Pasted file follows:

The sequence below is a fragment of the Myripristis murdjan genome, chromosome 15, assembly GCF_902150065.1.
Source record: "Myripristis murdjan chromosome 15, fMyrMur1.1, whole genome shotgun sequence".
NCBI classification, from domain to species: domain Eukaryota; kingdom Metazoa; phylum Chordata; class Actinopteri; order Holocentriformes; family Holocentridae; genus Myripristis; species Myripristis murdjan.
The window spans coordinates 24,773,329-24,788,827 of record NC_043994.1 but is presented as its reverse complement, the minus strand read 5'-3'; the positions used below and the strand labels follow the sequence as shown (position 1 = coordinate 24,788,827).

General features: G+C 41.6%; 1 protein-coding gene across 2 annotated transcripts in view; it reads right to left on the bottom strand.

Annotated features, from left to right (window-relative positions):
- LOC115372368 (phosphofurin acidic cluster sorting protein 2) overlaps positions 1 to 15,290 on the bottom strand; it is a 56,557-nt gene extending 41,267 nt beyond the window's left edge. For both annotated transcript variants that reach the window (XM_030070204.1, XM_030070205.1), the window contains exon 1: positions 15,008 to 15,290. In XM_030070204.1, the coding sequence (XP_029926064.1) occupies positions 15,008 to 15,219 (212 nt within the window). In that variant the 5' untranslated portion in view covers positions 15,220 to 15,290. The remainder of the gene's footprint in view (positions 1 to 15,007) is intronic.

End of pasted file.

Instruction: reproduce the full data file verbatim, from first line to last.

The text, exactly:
The sequence below is a fragment of the Myripristis murdjan genome, chromosome 15, assembly GCF_902150065.1.
Source record: "Myripristis murdjan chromosome 15, fMyrMur1.1, whole genome shotgun sequence".
NCBI classification, from domain to species: domain Eukaryota; kingdom Metazoa; phylum Chordata; class Actinopteri; order Holocentriformes; family Holocentridae; genus Myripristis; species Myripristis murdjan.
The window spans coordinates 24,773,329-24,788,827 of record NC_043994.1 but is presented as its reverse complement, the minus strand read 5'-3'; the positions used below and the strand labels follow the sequence as shown (position 1 = coordinate 24,788,827).

General features: G+C 41.6%; 1 protein-coding gene across 2 annotated transcripts in view; it reads right to left on the bottom strand.

Annotated features, from left to right (window-relative positions):
- LOC115372368 (phosphofurin acidic cluster sorting protein 2) overlaps positions 1 to 15,290 on the bottom strand; it is a 56,557-nt gene extending 41,267 nt beyond the window's left edge. For both annotated transcript variants that reach the window (XM_030070204.1, XM_030070205.1), the window contains exon 1: positions 15,008 to 15,290. In XM_030070204.1, the coding sequence (XP_029926064.1) occupies positions 15,008 to 15,219 (212 nt within the window). In that variant the 5' untranslated portion in view covers positions 15,220 to 15,290. The remainder of the gene's footprint in view (positions 1 to 15,007) is intronic.